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Thread: U.S. Military Cemetery, Normandy (CTG)

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    Senior Member ChrisGeorge's Avatar
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    Default U.S. Military Cemetery, Normandy (CTG)

    U.S. Military Cemetery, Normandy

    They did their duty: the wild kid
    from Nebraska with the Lucky on
    his raspberry lip, the sodajerk
    from Teaneck with the violet pressed
    in Katy's letter. The markers stand
    to attention, row by row, above
    the foam on the ragged beaches where
    each of them drew their final breath.

    Christopher T. George


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    Senior Member Waterways's Avatar
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    I have been all along that coast. Stand on the cliffs at Arromanches, and the whole Mulberry harbour is still below.

    The uncle came ashore on the first wave with the Liverpool Scottish (Kings)
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    My son was there last month on a history trip with his school.

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    Thanks for your input, Waterways and JMLE. I have not been there myself but am moved by the accounts of what occurred and the photographs of the cemeteries.

    Chris
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    Mark JMLE's Avatar
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    Hi Chris, the teachers and students got talking to some American soldiers after a ceremony which involved a 21 gun salute (it was in the days prior to the D-Day rememberance) and they thought they were German because of the Scouse accent. Luke took a lot of photo's on his phone so I'll have a look and see if there any worth posting.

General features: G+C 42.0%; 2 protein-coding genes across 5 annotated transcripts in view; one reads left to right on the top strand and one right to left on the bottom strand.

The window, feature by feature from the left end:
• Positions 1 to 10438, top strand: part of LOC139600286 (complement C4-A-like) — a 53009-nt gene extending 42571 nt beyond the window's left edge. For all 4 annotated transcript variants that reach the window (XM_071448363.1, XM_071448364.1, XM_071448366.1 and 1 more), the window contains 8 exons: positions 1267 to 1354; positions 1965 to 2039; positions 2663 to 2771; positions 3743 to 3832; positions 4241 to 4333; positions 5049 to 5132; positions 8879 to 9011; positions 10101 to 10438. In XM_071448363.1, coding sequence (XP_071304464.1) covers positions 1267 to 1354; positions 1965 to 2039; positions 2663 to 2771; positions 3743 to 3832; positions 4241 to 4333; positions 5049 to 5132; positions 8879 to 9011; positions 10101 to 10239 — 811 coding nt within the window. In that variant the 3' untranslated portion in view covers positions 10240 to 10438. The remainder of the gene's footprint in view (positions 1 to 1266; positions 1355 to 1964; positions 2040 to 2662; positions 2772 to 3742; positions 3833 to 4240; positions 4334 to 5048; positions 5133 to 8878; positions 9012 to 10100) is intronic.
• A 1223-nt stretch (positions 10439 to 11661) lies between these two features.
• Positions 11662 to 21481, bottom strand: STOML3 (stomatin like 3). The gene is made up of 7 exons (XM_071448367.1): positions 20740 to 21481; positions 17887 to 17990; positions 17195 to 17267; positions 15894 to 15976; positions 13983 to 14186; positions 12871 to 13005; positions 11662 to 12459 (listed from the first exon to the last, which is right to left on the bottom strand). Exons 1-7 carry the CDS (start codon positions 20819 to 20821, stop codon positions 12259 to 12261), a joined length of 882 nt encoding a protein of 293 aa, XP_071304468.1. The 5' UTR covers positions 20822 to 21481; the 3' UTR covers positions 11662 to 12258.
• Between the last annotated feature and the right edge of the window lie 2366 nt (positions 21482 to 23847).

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    Senior Member Waterways's Avatar
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    Quote Originally Posted by ChrisGeorge View Post
    Thanks for your input, Waterways and JMLE. I have not been there myself but am moved by the accounts of what occurred and the photographs of the cemeteries.

    Chris
    It is good trip down the coast. There are commemoration tanks and flag on each beach. US, UK , Canadian, Free French. The roads have names like Southampton Row. The British named them British names for the troops in the landings, so they could understand and the French kept many of the names. There is a museum at Arromanches. Arromanches was taken from the land side because of the high cliffs. The Free-French took the port of Ouistreham; the most extreme west.

    The first part of France liberated was around midnight on June 5th by the Oxford & Bucks who went in by glider. They took Pegasus Bridge across the Caen Canal which was well defended with guns implanted in the ground. The Germans knew the bridge was important. This prevented the Germans from pouring tanks into the beaches, which they never tried, and secured the bridges for allied tanks out from the beaches. Richard Todd played the commander in the film "The Longest Day". Todd was in reality was a part of the actual raid.
    Pegasus Bridge

    There is a little cafe, Caf? Gondree, next to the bridge, which was the first building liberated on the landings. The owner and his wife dug up wine and champers hidden in the garden from the Germans, and had a party with the troops. I was there 20 years ago and she was still alive, but very old. A lovely old dear who was visited each year by the same troops. The cafe was still basically original from WW2, except it had white plastic furniture outside.

    I had a French girl friend at the time and she had never heard of it and was surprised and thought only the Americans came ashore. I reminded her most were British. She excitedly told everyone back in Paris about the little cafe.


    The cafe is to the left of the bridge.


    The cafe